So what I'd need for a sealant is maybe some kind of stuff that just peels off paint when your done?

Like...I dunno...Plastidip?


Drilled/cut my welds on the handbrake mount and re-did it 1.25 inches higher and about 1/4 inch back so the handle could lay down, so it will look more correct and also not poke the driver's calf muscle. Also cut the brake mechanism slightly to allow the lay-down. The thing had to be mocked up with screws and installed five times with driver's seat to get everything to clear. Also shimmed seat up 3/8ths or so in front. Would be better to cut the rear mounts and lower those a half inch, which maybe this weekend...


All this took 3.5 hours today (my welds were pretty tough). And I started it yesterday...after re-glassing a little patch on the inside of the hood because when I took the hood off for final paint prep I found a new, almost invisible crack coming from the fuel filler hole. After glassing the inside I flipped it over to do some kitty hair on the top and, after V-ing it out a bit discovered:


Turns out it was the plug the PO made for the previous fuel filler hole....the one Thunder Ranch pre-cut in the hood to make everything easy.

So looks like I'll be laying up a little more glass this weekend and final finish on the hood will have to wait a while for it to cure. 

Pisses me off... I glassed what I thought was the only hairline crack in that hood and skimmed the inside with Fibral in the summer of 2017, and figured I had it licked. That hood's been opened and closed about 1500 times since then to fit the fuel filler and the gas tank and the hood pins and the latch. No sign of a crack until now.  



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Last edited by edsnova

Continued fettling the handbrake: final install with set screw is done, added the reverse lockout flip tab which had to be relocated and cut down and the spring tab relocated before I could get the spring on it and have it clear the hand brake.


Then I re-made my seat heater switch plate so it could actually be attached to the handbrake bracket and shifter. The screws are temporary; I'll rivet it once everything's painted...


I didn't plan it this way but I think it's a little bit cool how the reverse lock-out lever, when in the normal, non-race, reverse-gear-is-a-fine-option position, shrouds my all-too-modern looking seat heater rockers.


After spending way too much time on all that, I rough-sanded the top of the hood, flipped it over, roughed and cleaned the bottom and put two more layers of glass, plus kitty hair on it.IMG_2080

Hopefully, that'll get 'er done. 


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Ed. looking really good. 

About that windshield seal thingy: I used to use RTV/Silicone for a wing/fuselage gasket on my radio-controlled airplanes. I used plastic wrap/Saran wrap on one side(the wing). Silicone the other(I'd silicone the bottom of the windshield), install, leaving it tight but not fully tight. After the silicone sets up, remove plastic and trim the silicone edges with a razor blade. Removable, reusable, and most important, it seals AND looks good.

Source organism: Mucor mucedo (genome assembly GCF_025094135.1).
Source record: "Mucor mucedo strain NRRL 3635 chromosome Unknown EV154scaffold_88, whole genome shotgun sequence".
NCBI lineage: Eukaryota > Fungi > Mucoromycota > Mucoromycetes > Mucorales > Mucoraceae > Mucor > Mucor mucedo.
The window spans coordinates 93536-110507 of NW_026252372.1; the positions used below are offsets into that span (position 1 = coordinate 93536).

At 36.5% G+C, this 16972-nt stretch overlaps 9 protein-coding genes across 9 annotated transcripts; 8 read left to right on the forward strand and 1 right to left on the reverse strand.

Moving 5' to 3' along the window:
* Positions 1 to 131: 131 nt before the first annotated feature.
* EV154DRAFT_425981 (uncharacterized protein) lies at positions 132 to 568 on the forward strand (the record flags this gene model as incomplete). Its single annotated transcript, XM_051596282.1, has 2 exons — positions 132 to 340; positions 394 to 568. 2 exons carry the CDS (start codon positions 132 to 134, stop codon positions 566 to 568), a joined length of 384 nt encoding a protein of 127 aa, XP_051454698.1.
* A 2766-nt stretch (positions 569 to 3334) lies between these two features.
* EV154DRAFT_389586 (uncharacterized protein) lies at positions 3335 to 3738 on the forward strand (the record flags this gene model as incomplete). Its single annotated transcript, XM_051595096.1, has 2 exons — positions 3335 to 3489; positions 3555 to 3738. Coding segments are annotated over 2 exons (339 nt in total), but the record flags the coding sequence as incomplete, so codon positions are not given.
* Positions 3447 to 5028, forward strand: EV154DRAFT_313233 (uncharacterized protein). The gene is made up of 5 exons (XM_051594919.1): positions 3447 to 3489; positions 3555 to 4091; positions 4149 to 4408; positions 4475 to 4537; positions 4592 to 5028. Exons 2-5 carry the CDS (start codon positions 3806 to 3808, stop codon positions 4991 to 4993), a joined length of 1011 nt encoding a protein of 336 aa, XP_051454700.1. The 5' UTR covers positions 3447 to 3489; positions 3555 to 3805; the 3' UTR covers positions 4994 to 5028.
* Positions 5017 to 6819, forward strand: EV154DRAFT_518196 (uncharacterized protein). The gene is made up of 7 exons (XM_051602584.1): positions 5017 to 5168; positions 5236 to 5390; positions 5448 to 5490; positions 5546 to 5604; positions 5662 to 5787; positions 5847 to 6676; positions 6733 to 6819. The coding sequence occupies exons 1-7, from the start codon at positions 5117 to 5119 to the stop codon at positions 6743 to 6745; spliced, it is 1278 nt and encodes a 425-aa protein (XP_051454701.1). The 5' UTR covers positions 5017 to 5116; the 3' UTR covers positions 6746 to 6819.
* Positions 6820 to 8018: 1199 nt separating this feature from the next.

Today, a short illustrated essay on replica compromise. As is known, the cable shifter is the go-to Spyder replica shifter. It's reportedly easier to set up and keep in tune than the Jamar linkage shifter that used to come standard. Both are pretty different from the exacting engineering in the original 550, but the cable box's bulk makes for noticeable changes in the replica Spyder cockpit. Here's the car I'm trying to copy.

You can see here how small the original shifter housing is. It tops out about even with the top of the front bulkhead. 

Whereas my cable shifter...


...big honking shoebox of a thing, couple inches wider than stock and probably crests 1.5 inches above the bulkhead—and that's after I modded it to make it as short as it can be and still function. The larger shift housing means the seats have to be about an inch and a half narrower, and so three extra inches apart in the middle, in order to clear the extra height and width of it. Again 550-0051:



Ok, from that angle it's not so noticeable. 

Here's a shot of 0056's shift and hand brake lever from above:

And mine:



My car:


One interesting thing to me is that the difference in seat width looks to be mostly in the bolsters. The original ones look splayed out, whereas mine are more upright and shorter. Ah well. It is what it is. 

Today I'll paint the shift box and switch plate frame black as original to try to make them less prominent. I think I've got these parts about as good as they can be made to be, from a "that-looks-like-an-actual-Spyder" perspective. Bottom line is, the gap between the seats will be a telltale to anyone really familiar with the 550.



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Ed's got tracks. Ron Mullis has tracks. Mine are older 2002 seats that I elected to bolt in. I'm not the tallest at 5'9", but because of my torso length, I needed the low seat to keep my head lower to see through the windshield. I don't have a long or short torso, pretty average.

I did build pedal extensions so that Michelle can drive my car even with the fixed seats. She is 5'3".